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Noah

The literature attributed to Noah and his family is various. We hear of writings under his name and under those of his wife and of one of his sons.

The Book of Noah seems nowhere to be mentioned by any ancient writer; but pieces of it have been incorporated with the Book of Enoch and the Book of Jubilees. It must, therefore, be at least as old as the early part of the second century B.C.

The portions of Enoch which Dr. Charles (Jubilees, p. lxxi) describes as Noachic are chapters ii.–xi.; lx.; lxv.–lxix. 25; cvi.–cvii.; and probably xxxix. 1. 2a; xli. 3–8; xliii.–xliv.; liv. 7–lv. 2; lix., but this second set has been modified.

Of these chapters, vi.–xi. contain the story of the fall of the Watchers. The most tell-tale passage is x. 1, where the Most High sends an angel (Arsalaljur, Istrael, or Uriel) "to the son of Lamech, saying, 'Go to Noah and tell him in my name,'" etc.

lx. is a vision, abruptly introduced, concerned largely with the two monsters Leviathan and Behemoth.

lxv. begins: "In those days Noah saw how the earth bowed itself," etc. In 5 the first person appears, and we read of "my grandfather Enoch." lxvii. 1, has, "The word of God came to me and spake, 'Noah, thy lot is come up before me,'" etc. It is mainly a prophecy of the Flood.

cvi., cvii. may possibly be the beginning of the Book. They deal with the birth of Noah. But Enoch is the speaker.

The second set of passages does not contain Noah's name.

In Jubilees, the Noah-passages are vii. 20–39, x. 1–15.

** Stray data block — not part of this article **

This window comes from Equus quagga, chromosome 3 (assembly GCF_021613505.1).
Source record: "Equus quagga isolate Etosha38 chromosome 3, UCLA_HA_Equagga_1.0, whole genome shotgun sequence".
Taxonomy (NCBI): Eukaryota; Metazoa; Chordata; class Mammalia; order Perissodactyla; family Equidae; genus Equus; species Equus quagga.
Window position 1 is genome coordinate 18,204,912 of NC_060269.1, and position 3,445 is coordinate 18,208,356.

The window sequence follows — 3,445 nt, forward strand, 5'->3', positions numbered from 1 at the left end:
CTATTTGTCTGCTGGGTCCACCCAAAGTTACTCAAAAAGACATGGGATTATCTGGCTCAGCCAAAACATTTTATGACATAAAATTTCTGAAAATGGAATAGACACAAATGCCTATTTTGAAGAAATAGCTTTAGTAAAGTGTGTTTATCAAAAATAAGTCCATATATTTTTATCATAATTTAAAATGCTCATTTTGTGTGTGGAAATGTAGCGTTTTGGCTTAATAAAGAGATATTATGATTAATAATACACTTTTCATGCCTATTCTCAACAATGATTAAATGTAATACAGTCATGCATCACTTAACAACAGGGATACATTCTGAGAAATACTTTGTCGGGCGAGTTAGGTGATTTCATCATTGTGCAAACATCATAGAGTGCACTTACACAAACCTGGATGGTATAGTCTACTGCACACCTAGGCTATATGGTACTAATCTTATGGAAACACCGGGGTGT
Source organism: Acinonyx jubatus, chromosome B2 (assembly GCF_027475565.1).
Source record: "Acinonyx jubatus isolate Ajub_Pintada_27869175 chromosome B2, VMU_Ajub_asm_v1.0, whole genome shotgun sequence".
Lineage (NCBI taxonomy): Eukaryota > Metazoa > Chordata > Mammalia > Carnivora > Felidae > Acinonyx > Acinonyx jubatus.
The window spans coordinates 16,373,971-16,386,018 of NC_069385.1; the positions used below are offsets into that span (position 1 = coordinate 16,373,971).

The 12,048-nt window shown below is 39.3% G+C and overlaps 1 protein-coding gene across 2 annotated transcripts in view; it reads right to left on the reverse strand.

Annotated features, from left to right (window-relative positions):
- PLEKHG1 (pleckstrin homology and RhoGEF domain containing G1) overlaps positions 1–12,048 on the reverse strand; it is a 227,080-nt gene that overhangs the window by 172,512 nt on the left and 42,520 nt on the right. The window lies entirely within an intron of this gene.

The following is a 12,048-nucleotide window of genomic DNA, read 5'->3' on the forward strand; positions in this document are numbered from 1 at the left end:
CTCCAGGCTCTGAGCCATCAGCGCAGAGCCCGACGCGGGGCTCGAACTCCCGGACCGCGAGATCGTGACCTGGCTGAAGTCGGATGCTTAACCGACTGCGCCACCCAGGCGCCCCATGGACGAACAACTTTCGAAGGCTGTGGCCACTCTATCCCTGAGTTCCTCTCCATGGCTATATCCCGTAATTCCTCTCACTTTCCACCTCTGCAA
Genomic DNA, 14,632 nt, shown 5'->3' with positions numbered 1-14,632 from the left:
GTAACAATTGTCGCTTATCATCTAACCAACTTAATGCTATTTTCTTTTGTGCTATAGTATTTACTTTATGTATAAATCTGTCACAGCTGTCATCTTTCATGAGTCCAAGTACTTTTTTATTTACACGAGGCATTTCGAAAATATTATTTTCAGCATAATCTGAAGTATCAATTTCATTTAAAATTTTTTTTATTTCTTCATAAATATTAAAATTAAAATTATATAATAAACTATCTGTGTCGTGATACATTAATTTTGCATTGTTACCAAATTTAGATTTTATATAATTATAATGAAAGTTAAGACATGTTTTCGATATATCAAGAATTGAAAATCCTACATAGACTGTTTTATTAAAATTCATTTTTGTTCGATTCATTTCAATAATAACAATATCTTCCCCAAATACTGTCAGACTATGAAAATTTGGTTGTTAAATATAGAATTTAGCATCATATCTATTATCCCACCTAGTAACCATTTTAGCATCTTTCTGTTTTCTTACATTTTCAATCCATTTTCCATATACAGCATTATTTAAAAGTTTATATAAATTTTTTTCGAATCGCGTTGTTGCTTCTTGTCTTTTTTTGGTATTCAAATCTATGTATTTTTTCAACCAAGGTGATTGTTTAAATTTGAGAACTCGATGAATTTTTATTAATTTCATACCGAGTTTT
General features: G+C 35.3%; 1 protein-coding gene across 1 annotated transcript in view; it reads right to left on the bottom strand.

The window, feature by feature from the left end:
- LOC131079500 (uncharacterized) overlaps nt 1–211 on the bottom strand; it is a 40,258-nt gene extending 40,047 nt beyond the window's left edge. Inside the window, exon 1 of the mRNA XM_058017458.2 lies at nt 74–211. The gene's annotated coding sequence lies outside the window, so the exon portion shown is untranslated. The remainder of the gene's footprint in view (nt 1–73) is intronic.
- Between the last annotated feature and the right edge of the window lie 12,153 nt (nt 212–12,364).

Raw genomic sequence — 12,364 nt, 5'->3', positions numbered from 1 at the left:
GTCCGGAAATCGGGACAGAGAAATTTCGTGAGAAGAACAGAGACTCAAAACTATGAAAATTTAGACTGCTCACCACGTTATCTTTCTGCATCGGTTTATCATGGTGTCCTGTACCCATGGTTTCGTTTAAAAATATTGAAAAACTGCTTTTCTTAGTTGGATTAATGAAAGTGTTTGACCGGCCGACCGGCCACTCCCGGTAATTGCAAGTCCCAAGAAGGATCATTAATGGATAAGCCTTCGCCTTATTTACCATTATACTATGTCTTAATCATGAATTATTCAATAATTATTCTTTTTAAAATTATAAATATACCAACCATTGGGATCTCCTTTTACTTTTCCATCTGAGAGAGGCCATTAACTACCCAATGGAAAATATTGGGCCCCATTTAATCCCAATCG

The former gives Noah's commandments to his sons. At v. 26 he begins abruptly to speak in the first person: "And we were left, I and you, my sons."

The other (x. 1–15) tells how the demons afflicted Noah's posterity, and how at his prayer all but a tenth part of them were bound in the place of condemnation, and how the angels taught Noah all the remedies for the diseases which the demons had introduced, which he recorded in a book and gave it to Shem.[1] Parts of this section exist in Hebrew in a Book of Noah, printed by Jellinek and by Charles, and analyzed by Rönsch in his Buch der Jubiläen.

It will be seen that the book was of miscellaneous character; partly legendary and haggadic, partly apocalyptic: not unlike the Book of Enoch, in fact. As to its original compass, we have no indication whatsoever, and the absence of references to it in literature seems to show that it went out of sight and use at an early date. Possibly the speeches of Noah in the Sibylline Oracles (Book I.) may be derived from it, but not probably; there is little that is distinctive in them.

  1. There is in Syriac a book of prognostics under Shem's name recently edited by Dr. Mingana (Rylands Library Bulletin).